Cusp Dwellers: Houston Astros in the PCL
We have all read enough about George Springer to satiate our “who’s the next Mike Trout?” fix for the time being. And while Springer might indeed get thrown to the wolves in short order, the two Astros farmhands acquired in the Hunter Pence trade with Philadelphia back in 2011 deserve immediate attention as well: right-handed pitcher Jarred Cosart and left-handed hitting first baseman Jonathan Singleton.
Cosart, who turned 23 in May, is a lanky 6’3 with an athletic, cross-fire delivery. The two-time Futures Game invitee has enjoyed success in his first full AAA (PCL) experience, albeit, not without trials and tribulations.
The good: He’s allowed just 51 hits in 69 2/3 innings, holding opposing hitters to a .201 batting average and an even stingier .185 against lefties. He hasn’t allowed more than six hits in any start. As has become his standard, Cosart is inducing ground balls at a feverishly high rate of 2.57 GO/AO and has been taken deep only three times. The bad: Cosart has issued 42 free passes, and he’s walked 3+ in nine of his 13 starts. He’s failed to post a BB% below 8.3 since joining the Astros system in late 2011.
There is no denying the talent in his right-arm. His heater sits in the 93-95 range with reserve velocity up to 97. His fastball POPS. Square contact to lift it has been few and far between. When his mechanics are on point, he possesses a filthy, down biting curve with late break that tantalizes hitters who are forced to speed up on account of his heater. What Cosart lacks is the ability to consistently locate inside (and outside) the strike zone and the presence of a third offering (rare use of change-up). If these issues are not ironed out imminently, it’s widely believed that his future could be in the backend of the bullpen.
With Dallas Keuchel using smoke and mirrors to record outs in June, the Astros have no immediate need to dip into the minors for a starter. However, a reinvigorated Bud Norris will be a coveted commodity as the trade deadline approaches, and that would likely result in Cosart’s ticket to the show. Spring training did not provide the optimal showcase for his tools, as he allowed seven earned runs, eight hits and walked six in 7 2/3 innings. He displayed flashes of brilliance, but his Jekyll and Hyde style was the paramount takeaway.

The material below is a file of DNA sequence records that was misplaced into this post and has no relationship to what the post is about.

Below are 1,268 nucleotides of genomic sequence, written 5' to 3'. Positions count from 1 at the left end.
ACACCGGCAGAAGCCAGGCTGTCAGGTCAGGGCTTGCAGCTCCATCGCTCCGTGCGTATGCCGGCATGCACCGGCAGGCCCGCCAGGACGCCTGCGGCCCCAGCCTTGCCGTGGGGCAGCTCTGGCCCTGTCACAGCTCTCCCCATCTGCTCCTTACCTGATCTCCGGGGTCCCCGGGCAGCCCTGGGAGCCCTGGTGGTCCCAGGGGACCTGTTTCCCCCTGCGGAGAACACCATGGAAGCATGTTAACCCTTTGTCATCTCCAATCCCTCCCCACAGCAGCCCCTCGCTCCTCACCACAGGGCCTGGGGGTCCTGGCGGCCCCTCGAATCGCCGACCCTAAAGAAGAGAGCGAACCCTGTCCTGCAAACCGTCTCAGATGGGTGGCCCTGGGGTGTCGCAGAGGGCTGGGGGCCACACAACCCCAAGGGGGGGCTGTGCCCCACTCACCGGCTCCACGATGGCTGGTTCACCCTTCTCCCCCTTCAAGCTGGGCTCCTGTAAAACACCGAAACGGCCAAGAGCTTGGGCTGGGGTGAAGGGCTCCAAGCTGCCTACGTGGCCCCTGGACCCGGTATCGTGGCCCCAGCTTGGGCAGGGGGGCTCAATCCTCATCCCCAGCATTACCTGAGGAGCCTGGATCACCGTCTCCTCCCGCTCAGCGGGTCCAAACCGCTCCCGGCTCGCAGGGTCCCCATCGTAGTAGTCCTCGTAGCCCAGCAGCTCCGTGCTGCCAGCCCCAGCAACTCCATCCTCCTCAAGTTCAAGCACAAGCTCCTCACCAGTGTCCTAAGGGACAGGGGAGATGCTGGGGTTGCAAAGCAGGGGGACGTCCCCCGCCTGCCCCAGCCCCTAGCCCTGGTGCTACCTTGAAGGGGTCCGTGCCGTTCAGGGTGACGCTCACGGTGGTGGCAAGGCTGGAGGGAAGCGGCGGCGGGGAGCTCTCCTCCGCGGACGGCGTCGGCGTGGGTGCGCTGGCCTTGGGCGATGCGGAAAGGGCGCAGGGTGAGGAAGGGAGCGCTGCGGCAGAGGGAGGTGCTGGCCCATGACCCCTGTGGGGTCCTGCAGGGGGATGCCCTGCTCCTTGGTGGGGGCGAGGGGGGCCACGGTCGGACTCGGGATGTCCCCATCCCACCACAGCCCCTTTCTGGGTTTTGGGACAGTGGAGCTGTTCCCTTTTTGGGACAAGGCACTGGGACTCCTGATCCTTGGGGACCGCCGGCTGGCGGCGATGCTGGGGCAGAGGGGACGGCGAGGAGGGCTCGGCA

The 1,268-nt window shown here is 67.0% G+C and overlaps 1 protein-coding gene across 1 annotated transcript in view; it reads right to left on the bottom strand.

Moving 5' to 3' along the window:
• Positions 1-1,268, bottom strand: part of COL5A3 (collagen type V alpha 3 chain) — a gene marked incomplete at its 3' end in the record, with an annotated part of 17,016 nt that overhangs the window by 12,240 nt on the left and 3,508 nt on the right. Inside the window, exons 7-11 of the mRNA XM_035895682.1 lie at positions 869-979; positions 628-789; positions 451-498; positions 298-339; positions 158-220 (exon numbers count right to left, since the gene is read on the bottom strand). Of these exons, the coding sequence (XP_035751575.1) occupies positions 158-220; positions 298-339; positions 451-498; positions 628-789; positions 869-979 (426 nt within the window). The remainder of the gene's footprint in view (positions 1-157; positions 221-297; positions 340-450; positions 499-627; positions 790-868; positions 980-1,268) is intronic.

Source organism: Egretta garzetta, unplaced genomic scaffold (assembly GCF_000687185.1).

Singleton is a remarkably seasoned stick for 21-years of age, but his mental immaturity off the field cost him valuable opportunity to impress. With that being said, in 19 games since returning from a marijuana suspension, his talent is quickly making up for lost time. He’s already been promoted from low class A (MID) to AA (TEX) all the way to AAA (PCL) over a three week period. You think the Astros are intent on moving him quickly? 171 strikeouts between Carlos Pena and Chris Carter will often have that affect.
In those 19 games at various levels, he’s hit five homers with OPS of 1.037, drawing 13 walks against 23 strikeouts. He has five hits in 11 at bats against left-handed pitching, including a long ball. Lefty on lefty matchups have troubled him in the past, posting a .232 BA with 36 K (125 AB) against LHP in 2012, and .248 BA with 45 K (153 AB) in 2011. These troubles are commonplace for a young hitter coming straight out of high school.
Looking at the big picture, Singleton possesses highly advanced plate discipline and strike zone awareness given his level of experience. He stays inside the ball with a level swing, utilizes the whole diamond and is not afraid to hit with two-strikes. At 6’2 235, the power will come by accident, even with his predominantly line drive approach. In fact, that power was manifest during spring training where he hit two homers and a triple (underappreciated top-end speed) in 15 plate appearances.
Perhaps most importantly, Singleton somehow procured the always beloved “Marlon Anderson follow-thru and bat flip”, which earns him substantial brownie points.
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